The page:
The Significance of Siddhachalam in the History of Jainism
By Jaipat Singh Jain

A FREQUENT observation of yatris to Siddhachalam is that they find peace and calm here. “There is something special about this place,” note many a yatris. “I like to come here again and again.” A song composed by a devotee has a line that says: “…dhyaan se dekho Guru milenge Siddhachalam ke karn-karn main” (search and you will find the Guru here in every grain).

Every once in a while, we receive a yatri who narrates, or a letter from an ashram resident or yatri from many years ago that relates, a miracle-like experience involving Guruji. These constantly tease the curious. Then there is a legion of those who have a special relationship with Siddhachalam. Like an admirer who comes every Sunday or an old-time ashram resident who sends a fixed check every month, each for as long as one can remember. And thanks to personal coincidences that are too numerous to relate here, even skeptics like me have over the years become a faithful.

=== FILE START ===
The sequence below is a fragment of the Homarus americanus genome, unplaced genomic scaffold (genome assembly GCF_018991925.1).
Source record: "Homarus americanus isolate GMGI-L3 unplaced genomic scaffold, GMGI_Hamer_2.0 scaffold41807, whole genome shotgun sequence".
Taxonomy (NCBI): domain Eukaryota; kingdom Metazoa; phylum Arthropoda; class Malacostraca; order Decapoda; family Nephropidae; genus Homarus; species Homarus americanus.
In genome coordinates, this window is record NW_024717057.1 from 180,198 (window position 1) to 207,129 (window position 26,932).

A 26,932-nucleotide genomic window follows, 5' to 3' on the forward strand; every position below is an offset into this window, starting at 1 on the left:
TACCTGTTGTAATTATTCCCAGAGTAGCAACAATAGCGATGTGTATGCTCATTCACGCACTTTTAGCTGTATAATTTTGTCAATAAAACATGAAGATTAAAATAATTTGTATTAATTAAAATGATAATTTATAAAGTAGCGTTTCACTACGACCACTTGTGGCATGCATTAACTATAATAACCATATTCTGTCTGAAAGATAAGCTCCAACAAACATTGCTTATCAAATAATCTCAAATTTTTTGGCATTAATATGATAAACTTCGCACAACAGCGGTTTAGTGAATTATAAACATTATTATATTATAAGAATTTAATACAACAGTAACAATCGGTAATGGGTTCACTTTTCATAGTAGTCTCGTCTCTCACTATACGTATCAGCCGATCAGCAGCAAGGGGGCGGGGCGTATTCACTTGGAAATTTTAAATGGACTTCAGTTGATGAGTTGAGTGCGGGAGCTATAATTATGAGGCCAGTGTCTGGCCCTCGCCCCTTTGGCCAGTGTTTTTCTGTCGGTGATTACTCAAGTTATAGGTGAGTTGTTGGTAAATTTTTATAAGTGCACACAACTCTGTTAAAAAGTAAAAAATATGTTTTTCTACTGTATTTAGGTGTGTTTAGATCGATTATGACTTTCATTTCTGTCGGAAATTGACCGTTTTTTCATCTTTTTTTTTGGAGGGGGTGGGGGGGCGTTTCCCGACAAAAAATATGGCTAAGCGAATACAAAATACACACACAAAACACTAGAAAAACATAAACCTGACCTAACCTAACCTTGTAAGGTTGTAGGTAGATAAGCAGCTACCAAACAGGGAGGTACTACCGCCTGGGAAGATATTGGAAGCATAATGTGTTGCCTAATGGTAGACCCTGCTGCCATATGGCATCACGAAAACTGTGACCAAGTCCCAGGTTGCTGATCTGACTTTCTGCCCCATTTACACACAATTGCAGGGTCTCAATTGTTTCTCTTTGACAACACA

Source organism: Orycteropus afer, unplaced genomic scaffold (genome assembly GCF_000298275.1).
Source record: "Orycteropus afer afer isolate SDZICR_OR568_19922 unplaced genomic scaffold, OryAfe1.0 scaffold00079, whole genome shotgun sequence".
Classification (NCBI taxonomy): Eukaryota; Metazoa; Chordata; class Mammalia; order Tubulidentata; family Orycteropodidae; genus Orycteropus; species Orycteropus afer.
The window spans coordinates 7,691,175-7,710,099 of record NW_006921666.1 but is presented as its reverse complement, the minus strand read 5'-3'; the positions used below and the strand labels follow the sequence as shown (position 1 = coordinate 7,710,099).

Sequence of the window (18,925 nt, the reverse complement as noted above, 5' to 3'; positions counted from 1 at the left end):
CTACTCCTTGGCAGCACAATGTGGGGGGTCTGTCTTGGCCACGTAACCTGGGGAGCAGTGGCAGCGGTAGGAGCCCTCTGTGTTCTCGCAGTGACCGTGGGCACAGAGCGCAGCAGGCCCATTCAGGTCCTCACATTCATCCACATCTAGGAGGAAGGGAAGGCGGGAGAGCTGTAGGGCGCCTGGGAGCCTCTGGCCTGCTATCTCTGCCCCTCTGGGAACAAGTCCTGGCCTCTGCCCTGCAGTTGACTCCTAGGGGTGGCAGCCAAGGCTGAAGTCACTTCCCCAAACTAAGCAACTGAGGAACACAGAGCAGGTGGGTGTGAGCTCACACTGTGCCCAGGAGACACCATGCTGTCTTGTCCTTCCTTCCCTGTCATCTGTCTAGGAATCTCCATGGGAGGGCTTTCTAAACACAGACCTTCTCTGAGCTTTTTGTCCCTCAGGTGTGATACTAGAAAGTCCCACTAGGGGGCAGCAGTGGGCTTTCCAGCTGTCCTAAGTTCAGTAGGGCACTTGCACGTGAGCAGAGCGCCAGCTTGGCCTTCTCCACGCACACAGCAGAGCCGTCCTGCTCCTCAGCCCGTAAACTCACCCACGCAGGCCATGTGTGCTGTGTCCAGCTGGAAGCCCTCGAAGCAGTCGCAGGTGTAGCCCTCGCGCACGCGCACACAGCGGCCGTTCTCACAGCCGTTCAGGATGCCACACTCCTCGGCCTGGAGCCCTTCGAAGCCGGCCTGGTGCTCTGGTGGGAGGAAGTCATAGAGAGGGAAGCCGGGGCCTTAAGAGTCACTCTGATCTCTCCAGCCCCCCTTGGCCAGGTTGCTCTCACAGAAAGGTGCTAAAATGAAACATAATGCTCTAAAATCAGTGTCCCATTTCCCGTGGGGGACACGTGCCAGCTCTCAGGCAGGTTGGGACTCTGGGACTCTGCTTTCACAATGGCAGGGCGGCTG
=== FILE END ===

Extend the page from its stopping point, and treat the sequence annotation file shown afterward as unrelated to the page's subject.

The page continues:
A transformative moment for me came during one of my weekend explorations of our forested areas. This occurred before the trails were reopened to the public. There was something special about that area . It drew me in again and again, including on weekdays. I might enter it in a confused state of mind bu t would invariably find repose and resolve. It soon became my favorite area. On enquiry, I learned that Guruji frequently meditated here. For me, what followed was a restless period of further enquiry followed by confirmation. The area has since then been reopened to yatris and is called “Guruji’s Tapasya Sthal.” A life-size pratima of Guruji sits on a beautiful trail close by.

All this make one pause and wonder: what’s so special about Siddhachalam? As times roll by and those with first-hand experience of bein g with Guruji gradually recede, is it possible that the significance of Siddhachalam to the modern history of Jainism might be lost to many? That would be unfortunate.

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